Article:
When I got home, I couldn’t get to sleep, of course. I tossed back and forth in bed, trying to get comfortable. Just when I was about to drift off, a slight breeze would tickle a hair on my arm, a nose hair would flutter, or maybe the threat of a cramp in my foot would keep me awake. I’d recall something profound my sponsor said. Then my pillow turned into a sandbag.  

A faraway train would drone its passing one step away from dreamland, and the thought parade would begin. It was never a short one. There was always the massive Resentment Float, with its wildly waving perpetrators, and the marching Fear Band with its clumsy majorettes.  On a bad night, a This Too Shall Pass clown reminded me what wasn’t passing. The committee was in full force. Then I’d have to get up and use the bathroom. There were many sleepless nights in those early days.

I started to suspect the coffee.

There was a lot to learn. But hey, I was still sober. With friends like these, who needs booze?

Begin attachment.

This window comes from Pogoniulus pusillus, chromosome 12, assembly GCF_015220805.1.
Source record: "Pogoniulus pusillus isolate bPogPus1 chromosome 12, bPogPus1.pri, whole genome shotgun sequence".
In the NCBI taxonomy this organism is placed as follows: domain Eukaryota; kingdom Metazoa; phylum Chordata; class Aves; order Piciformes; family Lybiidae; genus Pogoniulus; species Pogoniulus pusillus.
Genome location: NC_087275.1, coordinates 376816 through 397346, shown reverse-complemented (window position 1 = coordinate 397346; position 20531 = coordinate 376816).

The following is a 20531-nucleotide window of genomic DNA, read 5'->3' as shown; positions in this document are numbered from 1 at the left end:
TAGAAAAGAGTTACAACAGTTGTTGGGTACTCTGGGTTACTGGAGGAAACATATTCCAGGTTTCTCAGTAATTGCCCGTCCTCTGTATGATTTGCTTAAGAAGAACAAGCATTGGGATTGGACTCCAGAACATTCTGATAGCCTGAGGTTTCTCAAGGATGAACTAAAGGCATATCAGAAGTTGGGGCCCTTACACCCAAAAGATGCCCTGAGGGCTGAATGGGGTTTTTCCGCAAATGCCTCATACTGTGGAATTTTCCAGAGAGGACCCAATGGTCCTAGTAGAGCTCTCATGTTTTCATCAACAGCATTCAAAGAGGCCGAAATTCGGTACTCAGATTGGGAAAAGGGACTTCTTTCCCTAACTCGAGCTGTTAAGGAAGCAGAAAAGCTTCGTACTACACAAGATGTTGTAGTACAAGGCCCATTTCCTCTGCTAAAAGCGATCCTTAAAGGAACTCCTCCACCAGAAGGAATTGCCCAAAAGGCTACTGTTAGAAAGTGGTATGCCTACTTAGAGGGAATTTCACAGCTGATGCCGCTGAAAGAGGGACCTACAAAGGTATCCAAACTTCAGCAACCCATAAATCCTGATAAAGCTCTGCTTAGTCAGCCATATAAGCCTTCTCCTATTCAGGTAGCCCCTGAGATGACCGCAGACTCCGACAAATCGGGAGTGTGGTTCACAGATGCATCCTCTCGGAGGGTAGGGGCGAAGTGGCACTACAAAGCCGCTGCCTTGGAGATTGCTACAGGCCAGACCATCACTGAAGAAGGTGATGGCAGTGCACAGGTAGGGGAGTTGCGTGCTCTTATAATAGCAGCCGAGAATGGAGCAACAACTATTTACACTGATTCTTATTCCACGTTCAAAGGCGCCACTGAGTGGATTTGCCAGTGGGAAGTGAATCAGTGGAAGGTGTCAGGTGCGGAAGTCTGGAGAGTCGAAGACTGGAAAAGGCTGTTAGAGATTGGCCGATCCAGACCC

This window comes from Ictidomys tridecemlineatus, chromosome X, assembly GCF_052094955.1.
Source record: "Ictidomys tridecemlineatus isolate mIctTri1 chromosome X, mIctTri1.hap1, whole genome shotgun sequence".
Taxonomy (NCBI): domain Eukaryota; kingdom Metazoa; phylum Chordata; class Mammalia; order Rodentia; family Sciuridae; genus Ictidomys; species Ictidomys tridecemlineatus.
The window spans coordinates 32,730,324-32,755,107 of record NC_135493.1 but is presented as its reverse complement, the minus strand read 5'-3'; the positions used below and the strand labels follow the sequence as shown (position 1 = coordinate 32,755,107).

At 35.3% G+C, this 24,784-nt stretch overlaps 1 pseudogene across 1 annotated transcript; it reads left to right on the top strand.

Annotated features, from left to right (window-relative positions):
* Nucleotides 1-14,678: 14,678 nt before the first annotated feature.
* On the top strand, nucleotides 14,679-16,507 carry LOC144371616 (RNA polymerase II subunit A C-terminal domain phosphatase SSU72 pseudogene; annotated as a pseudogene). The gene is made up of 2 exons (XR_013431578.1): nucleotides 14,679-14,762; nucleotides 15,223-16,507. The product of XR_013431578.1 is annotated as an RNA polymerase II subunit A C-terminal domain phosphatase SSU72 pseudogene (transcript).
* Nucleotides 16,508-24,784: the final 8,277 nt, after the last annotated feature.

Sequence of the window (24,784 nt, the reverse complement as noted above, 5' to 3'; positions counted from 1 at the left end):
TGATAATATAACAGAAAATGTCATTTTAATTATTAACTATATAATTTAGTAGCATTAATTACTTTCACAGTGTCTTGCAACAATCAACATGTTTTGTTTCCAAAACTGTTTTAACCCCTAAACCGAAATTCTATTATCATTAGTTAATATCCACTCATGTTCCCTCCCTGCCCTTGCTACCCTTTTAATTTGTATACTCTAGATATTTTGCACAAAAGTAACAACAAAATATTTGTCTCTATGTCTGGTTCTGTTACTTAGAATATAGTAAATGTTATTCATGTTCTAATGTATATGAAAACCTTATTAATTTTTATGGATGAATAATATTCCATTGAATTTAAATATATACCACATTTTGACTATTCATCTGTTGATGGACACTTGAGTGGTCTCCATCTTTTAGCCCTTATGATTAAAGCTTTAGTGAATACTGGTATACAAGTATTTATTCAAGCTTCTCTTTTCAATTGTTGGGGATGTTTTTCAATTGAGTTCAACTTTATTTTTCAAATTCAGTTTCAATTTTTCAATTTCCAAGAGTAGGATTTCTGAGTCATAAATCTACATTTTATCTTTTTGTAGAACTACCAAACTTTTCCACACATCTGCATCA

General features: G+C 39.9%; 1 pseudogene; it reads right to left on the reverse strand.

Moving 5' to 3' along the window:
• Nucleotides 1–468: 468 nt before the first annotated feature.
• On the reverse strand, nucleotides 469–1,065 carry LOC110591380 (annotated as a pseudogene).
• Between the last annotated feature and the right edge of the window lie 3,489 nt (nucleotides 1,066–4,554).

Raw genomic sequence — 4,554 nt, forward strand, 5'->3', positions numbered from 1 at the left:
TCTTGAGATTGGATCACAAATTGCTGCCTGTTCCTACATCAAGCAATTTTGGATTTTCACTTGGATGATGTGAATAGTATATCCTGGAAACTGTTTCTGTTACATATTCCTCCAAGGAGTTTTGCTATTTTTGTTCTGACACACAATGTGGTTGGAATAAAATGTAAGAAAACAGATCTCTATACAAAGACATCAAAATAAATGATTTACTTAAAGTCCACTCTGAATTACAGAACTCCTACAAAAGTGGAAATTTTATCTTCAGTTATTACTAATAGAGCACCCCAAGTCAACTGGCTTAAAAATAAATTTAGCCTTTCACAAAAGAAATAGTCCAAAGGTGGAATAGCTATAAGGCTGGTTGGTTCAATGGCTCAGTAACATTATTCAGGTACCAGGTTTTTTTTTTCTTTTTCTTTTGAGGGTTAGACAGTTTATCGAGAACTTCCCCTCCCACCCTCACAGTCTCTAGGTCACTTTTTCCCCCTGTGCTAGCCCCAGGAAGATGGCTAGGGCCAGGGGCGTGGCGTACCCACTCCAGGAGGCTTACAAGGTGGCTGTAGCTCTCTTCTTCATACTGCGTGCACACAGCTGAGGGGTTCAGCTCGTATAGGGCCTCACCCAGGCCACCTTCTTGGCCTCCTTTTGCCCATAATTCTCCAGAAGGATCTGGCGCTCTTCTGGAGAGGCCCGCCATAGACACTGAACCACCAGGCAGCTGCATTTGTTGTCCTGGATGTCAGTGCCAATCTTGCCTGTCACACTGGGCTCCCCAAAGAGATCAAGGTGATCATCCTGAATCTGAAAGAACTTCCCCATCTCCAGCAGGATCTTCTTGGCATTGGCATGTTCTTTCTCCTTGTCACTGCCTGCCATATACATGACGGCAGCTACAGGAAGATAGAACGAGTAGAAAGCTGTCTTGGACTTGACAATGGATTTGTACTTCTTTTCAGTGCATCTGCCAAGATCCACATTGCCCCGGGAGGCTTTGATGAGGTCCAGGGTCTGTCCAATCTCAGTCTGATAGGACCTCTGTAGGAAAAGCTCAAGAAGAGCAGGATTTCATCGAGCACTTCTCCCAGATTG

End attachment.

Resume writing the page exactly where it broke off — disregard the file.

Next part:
I began writing articles for several recovery magazines in January of 2016 after meeting Ernest Kurtz one Sunday afternoon and being inspired and encouraged to pursue an old dream. Since then, my work has appeared in I Love Recovery Café, In the Rooms, Step 12 Magazine, InRecovery Magazine, Sober Nation and Recovery illustrated, as well as other websites. I love to add humor when writing about my thinking problems and memorable experiences in recovery, and to share some of the little miracles that kept me on the path. My first book, "Spiritual Geometry 101– Crooked Lines", was published in 2019 and is available at Amazon as an eBook. If you prefer a print edition, please contact me at and I can make arrangements to ship you a copy. I am also a poet and a stained glass artist, working primarily with lamp shades. I have lived in Southeastern Lower Michigan all my life, graduated from Monroe Catholic Central High School and Monroe County Community College. I have an Associates of Applied Science degree and retired in 2020 after working in the Pediatric Respiratory Department at University of Michigan Hospital. I attend meetings regularly, am married and live near Ann Arbor, Michigan. I’ve been continuously clean and sober since March 14th, 1987, and am active in my recovery. I hope I never forget to be grateful for my second chance at life. Peace.